Darkness on a Polar Day

In the polar summer, the Sun never sets: it just goes around and around in the sky. But at Union Glacier Camp near 80° south latitude in Antarctica on December 4, 2021, there was a brief period of darkness when the Moon eclipsed the Sun. Photographer Stephanie Ziyi YE made this composite photo with a fisheye lens looking upward, capturing the Sun as it moved around the horizon for a full day, with the terrain exposed during totality. Note how areas around the horizon which are outside the Moon’s shadow are bright, creating the “360° twilight” effect of a total solar eclipse.

This is the Astronomy Picture of the Day for 2021-12-10.


Here is a video of totality taken from Union Glacier Camp. To the right is 1450 metre Mount Rossman at the edge of the glacier. Notice how you can see the Moon’s shadow cone passing through the atmosphere above the site. This is particularly striking if you drag the video scroll bar to the left and right rapidly. You can see totality start and end when the Sun appears to enter the umbra shadow cone.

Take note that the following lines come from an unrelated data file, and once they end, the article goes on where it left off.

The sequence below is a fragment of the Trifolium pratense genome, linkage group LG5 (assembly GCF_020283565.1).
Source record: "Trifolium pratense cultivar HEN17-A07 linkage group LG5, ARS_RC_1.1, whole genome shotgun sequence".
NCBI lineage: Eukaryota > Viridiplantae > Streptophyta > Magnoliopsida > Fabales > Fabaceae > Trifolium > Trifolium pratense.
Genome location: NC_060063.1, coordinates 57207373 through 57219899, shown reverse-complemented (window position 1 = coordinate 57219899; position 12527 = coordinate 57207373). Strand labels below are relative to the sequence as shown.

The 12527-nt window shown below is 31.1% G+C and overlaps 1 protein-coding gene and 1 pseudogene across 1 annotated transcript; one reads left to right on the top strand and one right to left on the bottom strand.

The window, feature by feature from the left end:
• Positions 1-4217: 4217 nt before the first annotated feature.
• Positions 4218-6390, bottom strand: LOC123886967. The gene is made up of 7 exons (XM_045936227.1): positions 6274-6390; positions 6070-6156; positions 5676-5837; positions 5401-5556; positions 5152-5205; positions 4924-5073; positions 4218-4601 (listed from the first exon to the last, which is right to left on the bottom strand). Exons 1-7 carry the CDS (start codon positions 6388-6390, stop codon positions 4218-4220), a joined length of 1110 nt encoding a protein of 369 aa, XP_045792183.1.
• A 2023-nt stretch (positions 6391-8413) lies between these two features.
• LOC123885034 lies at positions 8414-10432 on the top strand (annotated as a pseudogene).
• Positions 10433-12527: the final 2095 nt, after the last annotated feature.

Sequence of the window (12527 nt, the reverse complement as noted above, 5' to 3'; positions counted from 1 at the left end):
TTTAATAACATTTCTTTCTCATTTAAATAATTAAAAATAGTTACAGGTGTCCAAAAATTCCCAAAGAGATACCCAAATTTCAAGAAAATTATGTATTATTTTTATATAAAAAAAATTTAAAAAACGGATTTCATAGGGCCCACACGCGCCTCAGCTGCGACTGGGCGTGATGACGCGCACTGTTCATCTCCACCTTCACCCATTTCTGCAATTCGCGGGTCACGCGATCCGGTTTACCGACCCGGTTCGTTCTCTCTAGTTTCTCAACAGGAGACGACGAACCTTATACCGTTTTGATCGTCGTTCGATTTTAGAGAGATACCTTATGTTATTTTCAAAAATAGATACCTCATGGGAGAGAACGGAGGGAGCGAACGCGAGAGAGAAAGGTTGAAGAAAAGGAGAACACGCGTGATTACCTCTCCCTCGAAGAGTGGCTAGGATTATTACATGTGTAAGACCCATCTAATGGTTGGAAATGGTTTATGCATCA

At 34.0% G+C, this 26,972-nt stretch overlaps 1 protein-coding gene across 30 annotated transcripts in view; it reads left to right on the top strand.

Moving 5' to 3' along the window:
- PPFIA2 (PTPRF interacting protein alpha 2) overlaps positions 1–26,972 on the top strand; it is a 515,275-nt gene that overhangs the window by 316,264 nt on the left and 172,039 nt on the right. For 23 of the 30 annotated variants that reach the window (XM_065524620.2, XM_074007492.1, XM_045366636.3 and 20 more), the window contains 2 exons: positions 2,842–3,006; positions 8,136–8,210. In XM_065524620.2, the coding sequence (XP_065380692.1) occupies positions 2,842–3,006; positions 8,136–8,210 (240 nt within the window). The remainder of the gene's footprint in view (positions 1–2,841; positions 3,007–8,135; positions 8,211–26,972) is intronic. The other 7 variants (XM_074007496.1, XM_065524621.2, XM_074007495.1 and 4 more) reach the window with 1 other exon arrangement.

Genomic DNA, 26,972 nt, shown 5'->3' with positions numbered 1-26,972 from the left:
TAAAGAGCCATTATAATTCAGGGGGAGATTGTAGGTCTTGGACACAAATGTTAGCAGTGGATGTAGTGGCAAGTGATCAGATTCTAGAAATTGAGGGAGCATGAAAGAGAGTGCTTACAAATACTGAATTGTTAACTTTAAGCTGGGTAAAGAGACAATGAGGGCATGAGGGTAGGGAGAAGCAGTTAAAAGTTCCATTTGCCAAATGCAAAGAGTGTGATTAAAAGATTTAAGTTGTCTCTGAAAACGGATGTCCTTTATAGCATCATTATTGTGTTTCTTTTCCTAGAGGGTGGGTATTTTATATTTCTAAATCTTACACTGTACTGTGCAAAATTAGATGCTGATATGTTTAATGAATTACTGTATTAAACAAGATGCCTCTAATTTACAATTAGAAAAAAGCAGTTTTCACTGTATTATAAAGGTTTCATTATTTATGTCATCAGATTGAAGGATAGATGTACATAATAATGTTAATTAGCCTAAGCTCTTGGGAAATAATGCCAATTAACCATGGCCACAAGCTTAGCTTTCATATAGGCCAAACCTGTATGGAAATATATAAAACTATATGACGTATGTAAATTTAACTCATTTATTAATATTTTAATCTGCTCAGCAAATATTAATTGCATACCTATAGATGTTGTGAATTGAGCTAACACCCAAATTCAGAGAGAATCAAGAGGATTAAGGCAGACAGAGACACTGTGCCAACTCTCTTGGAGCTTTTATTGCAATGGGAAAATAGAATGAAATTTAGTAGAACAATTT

At the South Pole, the eclipse was partial, with 90% of the Sun’s disc blocked by the Moon. This composite, with solar images taken every four minutes around the maximum phase, shows the progress of the eclipse, with the Moon just missing the centre of the Sun, passing above it as seen from this perspective. In the foreground are the South Pole Telescope, which was one of the instruments that participated in the Event Horizon Telescope project to image a black hole, and the BICEP telescope which was the subject of Brian Keating’s 2018 book, Losing the Nobel Prize.

This picture was Astronomy Photo of the Day for 2021-12-11.